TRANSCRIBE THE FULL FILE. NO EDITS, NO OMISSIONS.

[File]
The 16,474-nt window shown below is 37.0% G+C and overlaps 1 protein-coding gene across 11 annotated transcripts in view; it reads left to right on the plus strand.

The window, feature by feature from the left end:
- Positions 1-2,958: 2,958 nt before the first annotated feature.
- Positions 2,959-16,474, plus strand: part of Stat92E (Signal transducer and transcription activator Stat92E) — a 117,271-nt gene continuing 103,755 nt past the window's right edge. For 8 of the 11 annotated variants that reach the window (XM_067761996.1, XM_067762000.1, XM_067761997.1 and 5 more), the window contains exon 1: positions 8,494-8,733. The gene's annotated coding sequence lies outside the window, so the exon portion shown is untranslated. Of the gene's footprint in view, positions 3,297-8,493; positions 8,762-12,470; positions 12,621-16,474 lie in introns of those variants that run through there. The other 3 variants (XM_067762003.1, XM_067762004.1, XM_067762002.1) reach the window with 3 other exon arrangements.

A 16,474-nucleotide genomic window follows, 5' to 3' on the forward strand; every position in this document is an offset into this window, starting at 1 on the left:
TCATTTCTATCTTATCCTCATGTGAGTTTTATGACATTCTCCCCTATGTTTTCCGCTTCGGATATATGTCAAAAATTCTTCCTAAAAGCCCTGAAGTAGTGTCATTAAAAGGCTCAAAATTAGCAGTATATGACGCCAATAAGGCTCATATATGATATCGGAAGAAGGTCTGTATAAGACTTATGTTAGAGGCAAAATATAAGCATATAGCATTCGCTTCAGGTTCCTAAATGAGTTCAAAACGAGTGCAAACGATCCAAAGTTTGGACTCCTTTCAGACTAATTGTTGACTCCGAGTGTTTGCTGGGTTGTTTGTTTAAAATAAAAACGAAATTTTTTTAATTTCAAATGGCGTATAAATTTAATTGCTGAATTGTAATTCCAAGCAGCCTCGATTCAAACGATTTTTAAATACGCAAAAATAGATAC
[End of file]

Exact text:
The 16,474-nt window shown below is 37.0% G+C and overlaps 1 protein-coding gene across 11 annotated transcripts in view; it reads left to right on the plus strand.

The window, feature by feature from the left end:
- Positions 1-2,958: 2,958 nt before the first annotated feature.
- Positions 2,959-16,474, plus strand: part of Stat92E (Signal transducer and transcription activator Stat92E) — a 117,271-nt gene continuing 103,755 nt past the window's right edge. For 8 of the 11 annotated variants that reach the window (XM_067761996.1, XM_067762000.1, XM_067761997.1 and 5 more), the window contains exon 1: positions 8,494-8,733. The gene's annotated coding sequence lies outside the window, so the exon portion shown is untranslated. Of the gene's footprint in view, positions 3,297-8,493; positions 8,762-12,470; positions 12,621-16,474 lie in introns of those variants that run through there. The other 3 variants (XM_067762003.1, XM_067762004.1, XM_067762002.1) reach the window with 3 other exon arrangements.

A 16,474-nucleotide genomic window follows, 5' to 3' on the forward strand; every position in this document is an offset into this window, starting at 1 on the left:
TCATTTCTATCTTATCCTCATGTGAGTTTTATGACATTCTCCCCTATGTTTTCCGCTTCGGATATATGTCAAAAATTCTTCCTAAAAGCCCTGAAGTAGTGTCATTAAAAGGCTCAAAATTAGCAGTATATGACGCCAATAAGGCTCATATATGATATCGGAAGAAGGTCTGTATAAGACTTATGTTAGAGGCAAAATATAAGCATATAGCATTCGCTTCAGGTTCCTAAATGAGTTCAAAACGAGTGCAAACGATCCAAAGTTTGGACTCCTTTCAGACTAATTGTTGACTCCGAGTGTTTGCTGGGTTGTTTGTTTAAAATAAAAACGAAATTTTTTTAATTTCAAATGGCGTATAAATTTAATTGCTGAATTGTAATTCCAAGCAGCCTCGATTCAAACGATTTTTAAATACGCAAAAATAGATAC